Prisoner held indefinitely refused parole after making landmark public bid for freedom

Nicholas Bidar was the first IPP prisoner to have his parole hearing held in public (supplied)

A parole board has refused to release a prisoner held under an abolished indefinite prison sentence described as ‘torture’.

Earlier this month, Nicholas Bidar became the first IPP prisoner to have his parole made public after new laws came into effect to increase transparency around parole decisions.

Controversial public protection prison sentences (IPP) were scrapped in 2012 due to human rights concerns, but not for those already convicted, leaving thousands of years to languish in prison after their original sentence.

The 36-year-old was given an indefinite prison sentence, with a minimum of eight years, in 2008 at the age of 20 for a series of robberies and using a gun to resist arrest.

But more than fifteen years later, he is still held in a high-security category A prison, with no release date.

He told the three-member parole board panel: “I’m not that person anymore” as he made a public bid for freedom, but they today announced they were not convinced his release would be safe for the protection of the public.

The panel also declined to recommend Mr Bidar for transfer to open conditions, but recommended urgent steps be taken to help him downgrade from a high-risk category A prisoner.

In a written decision, the board noted that “Mr Bidar’s Category A status now hinders his potential to create and sustain longer-term change” and called for “immediate action” – including although the parole board is not. responsible for categorization decisions.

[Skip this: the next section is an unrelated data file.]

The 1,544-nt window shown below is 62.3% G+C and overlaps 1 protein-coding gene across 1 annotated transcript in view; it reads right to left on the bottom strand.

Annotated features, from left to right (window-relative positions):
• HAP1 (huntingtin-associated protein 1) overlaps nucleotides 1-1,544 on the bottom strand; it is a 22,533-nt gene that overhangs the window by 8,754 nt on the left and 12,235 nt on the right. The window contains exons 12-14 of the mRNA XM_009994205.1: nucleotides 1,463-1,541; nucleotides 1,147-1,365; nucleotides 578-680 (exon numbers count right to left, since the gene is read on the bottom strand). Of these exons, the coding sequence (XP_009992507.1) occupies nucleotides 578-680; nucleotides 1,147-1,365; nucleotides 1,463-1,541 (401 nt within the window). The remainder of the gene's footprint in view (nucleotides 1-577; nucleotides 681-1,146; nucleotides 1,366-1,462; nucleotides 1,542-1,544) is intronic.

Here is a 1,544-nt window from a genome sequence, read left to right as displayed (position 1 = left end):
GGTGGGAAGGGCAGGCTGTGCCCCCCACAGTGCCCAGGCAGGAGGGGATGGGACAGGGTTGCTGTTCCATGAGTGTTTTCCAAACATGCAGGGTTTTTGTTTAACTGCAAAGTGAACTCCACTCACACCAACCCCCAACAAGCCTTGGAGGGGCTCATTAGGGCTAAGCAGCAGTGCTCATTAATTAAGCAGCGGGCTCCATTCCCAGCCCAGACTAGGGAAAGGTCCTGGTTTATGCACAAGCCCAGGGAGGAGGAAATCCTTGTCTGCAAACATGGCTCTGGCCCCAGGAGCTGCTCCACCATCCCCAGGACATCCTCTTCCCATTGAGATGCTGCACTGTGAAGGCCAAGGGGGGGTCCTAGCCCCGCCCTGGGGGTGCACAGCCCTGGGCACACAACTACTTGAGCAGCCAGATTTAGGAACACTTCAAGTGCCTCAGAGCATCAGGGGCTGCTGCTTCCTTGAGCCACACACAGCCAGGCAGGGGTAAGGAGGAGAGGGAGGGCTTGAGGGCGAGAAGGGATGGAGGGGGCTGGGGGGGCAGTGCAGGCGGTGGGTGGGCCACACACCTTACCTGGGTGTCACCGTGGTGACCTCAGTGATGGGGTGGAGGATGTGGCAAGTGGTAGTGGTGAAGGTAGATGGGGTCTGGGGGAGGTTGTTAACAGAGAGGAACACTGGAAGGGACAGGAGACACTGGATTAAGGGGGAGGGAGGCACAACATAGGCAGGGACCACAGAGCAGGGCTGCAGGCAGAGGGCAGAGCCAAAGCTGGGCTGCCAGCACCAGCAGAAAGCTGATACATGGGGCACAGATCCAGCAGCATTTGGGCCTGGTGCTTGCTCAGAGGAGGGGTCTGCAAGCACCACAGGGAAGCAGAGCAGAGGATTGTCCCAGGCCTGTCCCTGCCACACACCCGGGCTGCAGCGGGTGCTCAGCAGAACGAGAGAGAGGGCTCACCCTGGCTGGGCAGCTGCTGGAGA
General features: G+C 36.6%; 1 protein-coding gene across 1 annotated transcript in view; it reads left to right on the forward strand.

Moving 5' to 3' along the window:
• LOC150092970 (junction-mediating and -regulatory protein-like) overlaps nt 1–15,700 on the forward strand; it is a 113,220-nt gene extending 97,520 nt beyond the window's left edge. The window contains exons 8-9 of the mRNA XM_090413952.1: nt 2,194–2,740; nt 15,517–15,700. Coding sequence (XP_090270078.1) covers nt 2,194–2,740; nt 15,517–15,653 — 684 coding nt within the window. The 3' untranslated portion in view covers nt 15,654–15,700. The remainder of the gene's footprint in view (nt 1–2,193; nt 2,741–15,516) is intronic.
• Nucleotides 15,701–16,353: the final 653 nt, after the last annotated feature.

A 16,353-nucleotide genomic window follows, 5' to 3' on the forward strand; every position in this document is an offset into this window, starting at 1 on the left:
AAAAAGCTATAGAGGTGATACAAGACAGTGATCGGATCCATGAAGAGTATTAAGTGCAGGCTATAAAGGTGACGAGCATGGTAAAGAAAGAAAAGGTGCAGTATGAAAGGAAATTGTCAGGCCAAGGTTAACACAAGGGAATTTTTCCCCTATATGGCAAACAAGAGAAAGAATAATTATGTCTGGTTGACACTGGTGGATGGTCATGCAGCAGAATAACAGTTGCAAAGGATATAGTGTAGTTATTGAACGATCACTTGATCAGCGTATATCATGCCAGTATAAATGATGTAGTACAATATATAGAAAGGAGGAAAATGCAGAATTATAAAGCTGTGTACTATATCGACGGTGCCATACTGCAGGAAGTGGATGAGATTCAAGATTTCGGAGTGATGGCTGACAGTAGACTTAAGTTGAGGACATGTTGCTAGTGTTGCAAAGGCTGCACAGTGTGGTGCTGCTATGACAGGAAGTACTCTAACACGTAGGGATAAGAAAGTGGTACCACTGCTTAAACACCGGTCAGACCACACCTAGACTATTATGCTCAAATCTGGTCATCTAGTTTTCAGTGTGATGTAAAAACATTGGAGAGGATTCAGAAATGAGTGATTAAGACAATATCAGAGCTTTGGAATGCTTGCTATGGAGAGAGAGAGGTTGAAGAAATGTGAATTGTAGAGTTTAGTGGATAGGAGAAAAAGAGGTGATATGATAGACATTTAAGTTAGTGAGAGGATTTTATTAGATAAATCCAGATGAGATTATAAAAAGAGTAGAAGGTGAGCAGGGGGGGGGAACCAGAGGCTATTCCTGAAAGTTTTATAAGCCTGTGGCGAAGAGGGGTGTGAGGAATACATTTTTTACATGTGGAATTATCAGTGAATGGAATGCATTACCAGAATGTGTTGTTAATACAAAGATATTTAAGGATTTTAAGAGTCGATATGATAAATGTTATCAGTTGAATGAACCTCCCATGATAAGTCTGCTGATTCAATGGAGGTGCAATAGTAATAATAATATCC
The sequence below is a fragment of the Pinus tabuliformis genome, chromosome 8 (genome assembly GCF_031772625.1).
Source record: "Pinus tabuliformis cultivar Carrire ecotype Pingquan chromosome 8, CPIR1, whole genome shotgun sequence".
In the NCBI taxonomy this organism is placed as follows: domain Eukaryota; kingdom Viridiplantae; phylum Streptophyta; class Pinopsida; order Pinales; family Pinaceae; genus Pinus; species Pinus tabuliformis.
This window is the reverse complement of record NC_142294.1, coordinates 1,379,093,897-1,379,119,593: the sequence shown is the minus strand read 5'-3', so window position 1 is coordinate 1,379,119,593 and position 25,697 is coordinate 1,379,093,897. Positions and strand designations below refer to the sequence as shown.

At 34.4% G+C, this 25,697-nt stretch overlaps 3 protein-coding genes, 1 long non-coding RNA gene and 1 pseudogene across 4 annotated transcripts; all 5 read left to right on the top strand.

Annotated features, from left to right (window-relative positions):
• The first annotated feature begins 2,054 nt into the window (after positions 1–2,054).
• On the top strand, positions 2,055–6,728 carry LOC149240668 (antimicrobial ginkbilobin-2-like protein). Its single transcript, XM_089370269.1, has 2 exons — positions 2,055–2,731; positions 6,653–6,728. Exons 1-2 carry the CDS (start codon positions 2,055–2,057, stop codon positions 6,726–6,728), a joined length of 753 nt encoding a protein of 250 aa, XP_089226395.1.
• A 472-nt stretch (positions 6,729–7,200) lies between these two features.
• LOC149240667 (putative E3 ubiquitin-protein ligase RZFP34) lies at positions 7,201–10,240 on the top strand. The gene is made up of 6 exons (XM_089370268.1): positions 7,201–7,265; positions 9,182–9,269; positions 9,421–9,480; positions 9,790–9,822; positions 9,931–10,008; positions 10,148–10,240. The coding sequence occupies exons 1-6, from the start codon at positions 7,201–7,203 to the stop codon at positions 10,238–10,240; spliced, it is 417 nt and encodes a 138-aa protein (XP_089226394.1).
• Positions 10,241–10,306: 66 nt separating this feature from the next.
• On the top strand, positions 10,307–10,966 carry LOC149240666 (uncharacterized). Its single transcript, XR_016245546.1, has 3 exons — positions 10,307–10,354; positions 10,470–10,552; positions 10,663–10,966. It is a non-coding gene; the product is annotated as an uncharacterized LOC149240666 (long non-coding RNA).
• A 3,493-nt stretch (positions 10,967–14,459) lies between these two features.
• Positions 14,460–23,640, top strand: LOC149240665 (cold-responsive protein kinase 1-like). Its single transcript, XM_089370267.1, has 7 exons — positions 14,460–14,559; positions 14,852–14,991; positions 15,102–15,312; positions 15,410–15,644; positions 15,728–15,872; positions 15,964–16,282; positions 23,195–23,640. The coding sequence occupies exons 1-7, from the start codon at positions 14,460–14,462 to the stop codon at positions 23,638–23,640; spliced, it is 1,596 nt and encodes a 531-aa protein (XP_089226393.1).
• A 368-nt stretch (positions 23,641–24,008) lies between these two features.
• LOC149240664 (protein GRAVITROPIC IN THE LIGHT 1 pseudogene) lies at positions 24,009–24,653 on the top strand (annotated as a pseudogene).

They also urged the minister to allow another parole review in a year’s time.

Before the historic hearing, Mr. Bidar said The independent how the reality of his uncertain sentence has affected him, adding: “Every day feels like torture. I struggle every day to get through the day.”

At the prison hearing in March, Mr Bidar, who was also convicted of further abuse committed in prison and a period during which he escaped custody, said he does not recognize the version of himself that committed these crimes.

He told the panel of three members of the Parole Board at HMP Long Lartin: “I look back on it now as if I didn’t agree. It sounds crazy, yeah, it’s like I’m in prison now for someone else’s crimes because that person isn’t me.

He told board members: “I apologize for what I did. I recognize everything I’ve done. I’m not a fool. I’m not going to go out and commit some crazy violent offense – that’s not in me.

“I just want to go home. I just want to go home. My mother is getting older. I will follow all the rules. I am not going to commit any offense. You can put any label on me.”

Prisoner Stuck in Jail Makes Groundbreaking Parole Offer: 'It's Torture' (Getty)Prisoner Stuck in Jail Makes Groundbreaking Parole Offer: 'It's Torture' (Getty)

Prisoner Stuck in Jail Makes Groundbreaking Parole Offer: ‘It’s Torture’ (Getty)

He insisted he would not reoffend if released or transferred to open conditions, adding that he avoids violence on a daily basis in the maximum security prison.